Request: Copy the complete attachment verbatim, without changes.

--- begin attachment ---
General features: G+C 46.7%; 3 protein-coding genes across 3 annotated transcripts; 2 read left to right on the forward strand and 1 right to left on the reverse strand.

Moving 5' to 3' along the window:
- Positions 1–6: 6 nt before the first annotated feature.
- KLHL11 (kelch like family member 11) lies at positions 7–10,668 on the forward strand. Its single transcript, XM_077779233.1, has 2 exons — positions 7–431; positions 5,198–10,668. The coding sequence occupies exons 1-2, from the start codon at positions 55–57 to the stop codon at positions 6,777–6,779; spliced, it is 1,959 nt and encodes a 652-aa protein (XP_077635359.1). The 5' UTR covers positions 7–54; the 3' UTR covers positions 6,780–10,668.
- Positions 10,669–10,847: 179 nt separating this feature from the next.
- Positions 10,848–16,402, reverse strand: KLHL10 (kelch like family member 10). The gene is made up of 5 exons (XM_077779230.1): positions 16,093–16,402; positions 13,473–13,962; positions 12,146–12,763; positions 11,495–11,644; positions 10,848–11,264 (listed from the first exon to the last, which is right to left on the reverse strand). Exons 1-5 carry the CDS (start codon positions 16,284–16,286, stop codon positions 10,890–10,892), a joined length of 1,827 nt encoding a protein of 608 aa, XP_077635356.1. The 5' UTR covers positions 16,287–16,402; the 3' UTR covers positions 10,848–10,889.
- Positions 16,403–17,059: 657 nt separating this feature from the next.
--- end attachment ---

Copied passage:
General features: G+C 46.7%; 3 protein-coding genes across 3 annotated transcripts; 2 read left to right on the forward strand and 1 right to left on the reverse strand.

Moving 5' to 3' along the window:
- Positions 1–6: 6 nt before the first annotated feature.
- KLHL11 (kelch like family member 11) lies at positions 7–10,668 on the forward strand. Its single transcript, XM_077779233.1, has 2 exons — positions 7–431; positions 5,198–10,668. The coding sequence occupies exons 1-2, from the start codon at positions 55–57 to the stop codon at positions 6,777–6,779; spliced, it is 1,959 nt and encodes a 652-aa protein (XP_077635359.1). The 5' UTR covers positions 7–54; the 3' UTR covers positions 6,780–10,668.
- Positions 10,669–10,847: 179 nt separating this feature from the next.
- Positions 10,848–16,402, reverse strand: KLHL10 (kelch like family member 10). The gene is made up of 5 exons (XM_077779230.1): positions 16,093–16,402; positions 13,473–13,962; positions 12,146–12,763; positions 11,495–11,644; positions 10,848–11,264 (listed from the first exon to the last, which is right to left on the reverse strand). Exons 1-5 carry the CDS (start codon positions 16,284–16,286, stop codon positions 10,890–10,892), a joined length of 1,827 nt encoding a protein of 608 aa, XP_077635356.1. The 5' UTR covers positions 16,287–16,402; the 3' UTR covers positions 10,848–10,889.
- Positions 16,403–17,059: 657 nt separating this feature from the next.